When hard particles of a lubricant or roughness peaks of one of the friction partners penetrate the surface layer, this results in scoring and micro-chipping. In the plastics processing industry, this type of wear is caused in particular by the addition of fillers, such as fibers or even color pigments.

Counter Measures

​​​​​​As a general rule, a favorable ratio (e.g. hard carbides in tough intermediates) between strength and toughness should be aimed for in metallic pairings. The hardness and volume fraction of large-area hard phases should be as high as possible. Coatings with hard phases such as tungsten carbide (WC) are also a possible solution. The smaller the grain size and hardness according to Mohs, the lower the wear erosion. Recommended alloys include Stellite™ 20, Deloro™ 60.


Corrosion describes the destruction of a solid body through an unintentional chemical or electrochemical action starting at its surface.Polymers containing chlorides (e.g. PVC) or fluorides (e.g. PTFE) can cause corrosion on components. This means that unwanted chemical or electrochemical reactions cause damage to the surface. Manufacturers of bioplastics (e.g. PLA) also recommend the use of corrosion-resistant materials.

Counter measures

If the focus is on corrosion protection, the complete screw can be made of a nickel-base alloyed with chromium (Cr) and/or molybdenum (Mo). Another viable material is Tribaloy™ which was developed in the 70's specifically for machining PTFE plastics. Recommended alloys include Tribaloy™, Deloro™ 50.

Deloro Wear Solutions offers a comprehensive range of components and services for rubber and plastics processing up to perfectly matched wear protection systems according to customer requirements. We are happy to plan and take over essential steps for you including basic material procurement, machine finishing and quality control. Our most popular solutions for the plastics industry include:

  • Cast extruder screw blanks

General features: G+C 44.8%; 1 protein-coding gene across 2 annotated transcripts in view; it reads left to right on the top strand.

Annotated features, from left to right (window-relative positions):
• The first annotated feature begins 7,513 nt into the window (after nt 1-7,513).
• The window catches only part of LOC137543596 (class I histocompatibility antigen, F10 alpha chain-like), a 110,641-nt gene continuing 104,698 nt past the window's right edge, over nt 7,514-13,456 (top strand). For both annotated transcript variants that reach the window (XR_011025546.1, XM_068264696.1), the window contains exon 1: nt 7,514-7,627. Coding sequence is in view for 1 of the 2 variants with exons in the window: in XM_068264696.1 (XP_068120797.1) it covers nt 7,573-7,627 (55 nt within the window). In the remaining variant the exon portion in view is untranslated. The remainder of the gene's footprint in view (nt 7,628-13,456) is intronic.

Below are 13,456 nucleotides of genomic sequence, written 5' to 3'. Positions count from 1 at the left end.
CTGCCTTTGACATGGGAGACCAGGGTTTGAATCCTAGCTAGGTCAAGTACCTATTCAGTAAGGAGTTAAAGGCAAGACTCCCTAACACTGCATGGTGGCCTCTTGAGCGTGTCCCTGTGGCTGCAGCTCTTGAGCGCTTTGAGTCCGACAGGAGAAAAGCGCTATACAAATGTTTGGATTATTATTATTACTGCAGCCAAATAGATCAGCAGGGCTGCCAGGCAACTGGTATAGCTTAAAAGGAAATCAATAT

• Ready-to-install, coated and machined components (screw elements, barrels, nozzles, extrusion dies, etc.)
  • Nozzles for hot runner systems - bars or ready machined
  • PTA welding equipment and filler metals that allow customers to coat new components or repair components on site

In many cases, Deloro has achieved a significant increase in service life for customers in demanding conditions through optimized wear and corrosion protection. Deloro also advises and accompanies you on the way to sustainable production with robust components.

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1. GEISELMANN, B. (2020) Interest grows in extruders designed for recycled plastics and bioplastics

2. JOMIN, T. (2020) A Methodological Outlook on Bioplastics from Renewable Resources

3. RUDSCHUCK, M. et al. (2016) , Deutsches Kunststoff-Institut, Verschleißuntersuchungen an schnelllaufenden Extrudern

4. KAMPER, S. (2019) Eisenbasierte intermetallische Hartlegierungen für den Verschleißschutz am Beispiel von Einschneckenextrudern

5. REINHARD, M. (1986) Untersuchungen zu den Notlaufeigenschaften verschiedener Werkstoffe bei einer Paarung mit Nitrierstahl. Vortrag DKI-Arbeitskreis "Verschleiß"

6. ZUM GAHR, K.-H. (1992) Reibung und Verschleiß: Ursachen - Arten - Mechanismen. In: Reibung und Verschleiß, Oberursel: DGM Informationsgesellschaft mbH,